Emotions are complicated. When we are teaching young children about their emotions, one of the first things we do is help them expand their emotional vocabulary. It is important that kids have a lot of feelings words in their vocabulary, beyond simply happy, sad and mad. This is because what we feel at any given moment is rarely simple. Having an expanded vocabulary helps us articulate what we are feeling.

It is no surprise that the older we get, the more complex our emotions become. An as adults, we don’t always take the time to identify exactly what we are feeling, and why we are feeling it. This is an important step in being emotionally intelligent and taking care of our own mental health.

Let’s give an example we can all relate to.

Imagine that you’ve arrived at work after a rough morning. Pick any three things that could go wrong on a given morning: the alarm didn’t go off, you were out of coffee, your toddler threw a tantrum on the way out the door, you spilled on your work outfit and had to change, you hit terrible traffic on the drive to work, you read a stressful email on your phone, etc. It’s one of those mornings.

Now, you show up to work. Someone asks you a question and you just lose it. You react in an uncharacteristic way, by raising your voice or being snarky or sarcastic or rude. The person asks if you’re okay and you say, “I’m having a bad morning.”

Here’s where it’s important to figure out exactly what feeling is underneath and why you’re feeling it. When you’re a little more calm, you can go to a quiet place and reflect. It’s possible you’re feeling:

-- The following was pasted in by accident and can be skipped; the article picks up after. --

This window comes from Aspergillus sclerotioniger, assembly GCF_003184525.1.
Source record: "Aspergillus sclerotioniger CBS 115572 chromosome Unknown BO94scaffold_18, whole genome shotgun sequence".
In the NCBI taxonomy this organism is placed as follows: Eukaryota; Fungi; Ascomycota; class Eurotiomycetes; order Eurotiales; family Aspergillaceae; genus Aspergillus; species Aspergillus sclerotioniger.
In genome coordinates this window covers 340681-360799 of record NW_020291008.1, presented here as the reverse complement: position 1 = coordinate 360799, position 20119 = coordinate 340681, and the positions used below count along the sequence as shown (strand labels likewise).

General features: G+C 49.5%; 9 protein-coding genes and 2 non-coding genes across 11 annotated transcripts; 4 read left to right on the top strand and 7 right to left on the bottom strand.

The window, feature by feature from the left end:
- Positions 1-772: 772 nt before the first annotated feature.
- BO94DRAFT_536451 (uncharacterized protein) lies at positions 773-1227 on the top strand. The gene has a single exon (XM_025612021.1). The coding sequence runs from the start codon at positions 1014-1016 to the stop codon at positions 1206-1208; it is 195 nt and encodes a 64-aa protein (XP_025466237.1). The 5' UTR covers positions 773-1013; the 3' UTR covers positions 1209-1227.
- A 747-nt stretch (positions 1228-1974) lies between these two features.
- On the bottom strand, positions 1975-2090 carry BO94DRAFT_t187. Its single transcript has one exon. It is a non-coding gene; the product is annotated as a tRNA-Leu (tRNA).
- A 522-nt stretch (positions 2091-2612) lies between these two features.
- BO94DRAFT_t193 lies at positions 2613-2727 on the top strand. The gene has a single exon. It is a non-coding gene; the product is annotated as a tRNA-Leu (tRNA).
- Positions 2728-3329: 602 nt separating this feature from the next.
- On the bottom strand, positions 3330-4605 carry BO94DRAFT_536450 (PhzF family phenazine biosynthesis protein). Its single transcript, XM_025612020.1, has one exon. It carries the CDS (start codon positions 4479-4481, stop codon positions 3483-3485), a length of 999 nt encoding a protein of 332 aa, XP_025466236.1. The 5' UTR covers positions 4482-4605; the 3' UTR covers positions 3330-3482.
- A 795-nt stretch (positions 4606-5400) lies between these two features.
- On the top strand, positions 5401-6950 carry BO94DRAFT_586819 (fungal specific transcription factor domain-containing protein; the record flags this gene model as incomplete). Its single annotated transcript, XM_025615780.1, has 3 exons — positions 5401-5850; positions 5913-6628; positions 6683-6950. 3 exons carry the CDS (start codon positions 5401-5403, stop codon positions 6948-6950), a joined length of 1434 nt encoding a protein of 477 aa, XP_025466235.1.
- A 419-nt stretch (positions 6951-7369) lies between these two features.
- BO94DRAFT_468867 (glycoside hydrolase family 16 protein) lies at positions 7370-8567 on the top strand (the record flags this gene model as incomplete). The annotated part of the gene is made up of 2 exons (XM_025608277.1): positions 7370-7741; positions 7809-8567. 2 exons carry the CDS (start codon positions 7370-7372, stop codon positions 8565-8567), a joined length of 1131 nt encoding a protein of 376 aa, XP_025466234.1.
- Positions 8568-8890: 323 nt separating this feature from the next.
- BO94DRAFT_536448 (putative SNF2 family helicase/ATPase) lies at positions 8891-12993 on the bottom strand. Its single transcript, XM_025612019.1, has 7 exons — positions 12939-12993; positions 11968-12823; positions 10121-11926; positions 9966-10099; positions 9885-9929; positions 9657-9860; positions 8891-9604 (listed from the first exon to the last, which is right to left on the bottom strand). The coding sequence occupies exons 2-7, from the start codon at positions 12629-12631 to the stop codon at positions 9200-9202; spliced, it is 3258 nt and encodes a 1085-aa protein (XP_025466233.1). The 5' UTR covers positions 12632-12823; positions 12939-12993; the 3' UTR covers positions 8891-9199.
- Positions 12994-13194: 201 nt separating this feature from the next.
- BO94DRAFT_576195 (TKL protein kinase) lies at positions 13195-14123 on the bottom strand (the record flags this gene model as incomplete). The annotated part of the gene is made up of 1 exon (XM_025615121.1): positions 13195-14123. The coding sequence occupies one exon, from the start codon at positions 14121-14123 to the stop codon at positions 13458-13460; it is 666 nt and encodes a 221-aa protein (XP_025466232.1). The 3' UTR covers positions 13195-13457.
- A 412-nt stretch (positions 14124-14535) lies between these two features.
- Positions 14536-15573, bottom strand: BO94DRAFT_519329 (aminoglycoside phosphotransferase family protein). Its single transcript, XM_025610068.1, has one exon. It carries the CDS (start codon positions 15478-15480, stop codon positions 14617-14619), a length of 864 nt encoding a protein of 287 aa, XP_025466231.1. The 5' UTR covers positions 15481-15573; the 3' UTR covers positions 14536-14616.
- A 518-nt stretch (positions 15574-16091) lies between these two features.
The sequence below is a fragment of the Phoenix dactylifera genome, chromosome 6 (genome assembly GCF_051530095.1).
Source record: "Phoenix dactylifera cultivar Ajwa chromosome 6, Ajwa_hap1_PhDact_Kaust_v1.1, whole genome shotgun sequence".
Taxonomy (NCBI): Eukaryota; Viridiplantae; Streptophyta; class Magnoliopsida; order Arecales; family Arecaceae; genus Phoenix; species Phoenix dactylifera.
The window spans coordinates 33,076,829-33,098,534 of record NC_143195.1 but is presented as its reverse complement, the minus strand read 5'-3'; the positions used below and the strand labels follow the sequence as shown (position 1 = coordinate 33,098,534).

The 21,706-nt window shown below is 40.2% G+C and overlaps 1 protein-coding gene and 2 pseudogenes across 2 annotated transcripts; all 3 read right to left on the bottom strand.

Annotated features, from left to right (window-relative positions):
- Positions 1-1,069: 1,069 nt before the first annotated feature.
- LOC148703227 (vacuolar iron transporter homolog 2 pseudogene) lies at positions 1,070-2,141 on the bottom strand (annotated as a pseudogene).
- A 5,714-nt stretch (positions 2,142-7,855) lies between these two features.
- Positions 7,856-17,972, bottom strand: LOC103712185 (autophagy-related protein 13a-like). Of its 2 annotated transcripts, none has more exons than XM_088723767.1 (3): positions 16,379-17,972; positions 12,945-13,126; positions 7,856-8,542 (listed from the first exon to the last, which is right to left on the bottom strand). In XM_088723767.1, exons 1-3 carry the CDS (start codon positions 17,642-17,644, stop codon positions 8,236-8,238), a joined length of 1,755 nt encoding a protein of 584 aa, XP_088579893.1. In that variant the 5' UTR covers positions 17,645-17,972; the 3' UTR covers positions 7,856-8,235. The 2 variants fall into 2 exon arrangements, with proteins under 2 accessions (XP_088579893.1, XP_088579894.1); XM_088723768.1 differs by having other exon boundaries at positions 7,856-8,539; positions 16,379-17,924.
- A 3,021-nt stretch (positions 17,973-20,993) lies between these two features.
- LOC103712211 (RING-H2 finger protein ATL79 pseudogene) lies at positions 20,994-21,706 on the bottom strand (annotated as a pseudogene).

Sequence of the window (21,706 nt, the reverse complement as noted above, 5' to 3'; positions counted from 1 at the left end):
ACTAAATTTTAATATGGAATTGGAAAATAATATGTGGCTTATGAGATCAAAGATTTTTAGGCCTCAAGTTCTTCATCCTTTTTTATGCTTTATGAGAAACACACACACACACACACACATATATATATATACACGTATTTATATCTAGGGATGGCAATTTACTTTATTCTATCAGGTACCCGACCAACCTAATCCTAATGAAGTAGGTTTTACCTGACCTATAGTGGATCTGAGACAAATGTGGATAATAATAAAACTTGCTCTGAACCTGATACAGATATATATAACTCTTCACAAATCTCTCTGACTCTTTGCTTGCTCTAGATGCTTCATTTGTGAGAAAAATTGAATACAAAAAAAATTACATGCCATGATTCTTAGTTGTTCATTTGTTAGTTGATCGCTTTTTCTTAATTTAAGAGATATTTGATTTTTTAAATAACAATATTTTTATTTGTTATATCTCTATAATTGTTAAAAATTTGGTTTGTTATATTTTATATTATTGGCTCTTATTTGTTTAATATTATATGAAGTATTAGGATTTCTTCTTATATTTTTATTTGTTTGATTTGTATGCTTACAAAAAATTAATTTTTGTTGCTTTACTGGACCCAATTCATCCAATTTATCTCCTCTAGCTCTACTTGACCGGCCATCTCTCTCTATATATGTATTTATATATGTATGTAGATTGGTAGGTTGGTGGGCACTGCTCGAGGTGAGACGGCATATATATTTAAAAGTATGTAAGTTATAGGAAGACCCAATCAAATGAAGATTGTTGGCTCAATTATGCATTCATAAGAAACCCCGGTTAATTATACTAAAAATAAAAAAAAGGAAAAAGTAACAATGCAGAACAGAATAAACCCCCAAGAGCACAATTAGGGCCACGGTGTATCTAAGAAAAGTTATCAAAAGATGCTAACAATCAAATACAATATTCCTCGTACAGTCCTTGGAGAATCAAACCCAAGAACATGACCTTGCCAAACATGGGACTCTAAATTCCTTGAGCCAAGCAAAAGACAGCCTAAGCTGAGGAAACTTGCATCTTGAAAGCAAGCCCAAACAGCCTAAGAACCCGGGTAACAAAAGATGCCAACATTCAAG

• Anxious, because the email you read mentioned something coming up that you're note sure how to manage
  • Guilty, because your toddler has been crying at daycare drop off every day this week and you feel like a bad parent
  • Angry, because your partner promised to buy more coffee and didn't
  • Ashamed, because how hard is it to remember to set an alarm

And maybe you’re feeling none, or all, of these emotions. But whatever it is, once you identify what you’re feeling, you can address the root issue, rather than lose it on an unsuspecting co-worker.

Dr. Dan Siegel calls this “name it to tame it”. When we can name the emotion, we can tame the emotion. If we label the emotions above as a “bad morning”, there’s not much we can do about that. But if we say, “Actually, I feel anxious about this email I received.” Then we can take steps to manage the anxiety, by gathering more information or asking for help.

This same lesson applies to children as well. When a child has a rich feelings vocabulary, she can (with practice) begin to say, “I felt upset that John kicked the ball during the soccer game, I was just about to shoot and try to score!” rather than, “I am MAD!!” The latter – not so helpful. The former, however, we can work with.

Naming our emotions is a great tool that we can improve with practice. And it’s something we can easily teach children, by providing them with a robust vocabulary of feelings words and helping them use them appropriately when the time comes. 

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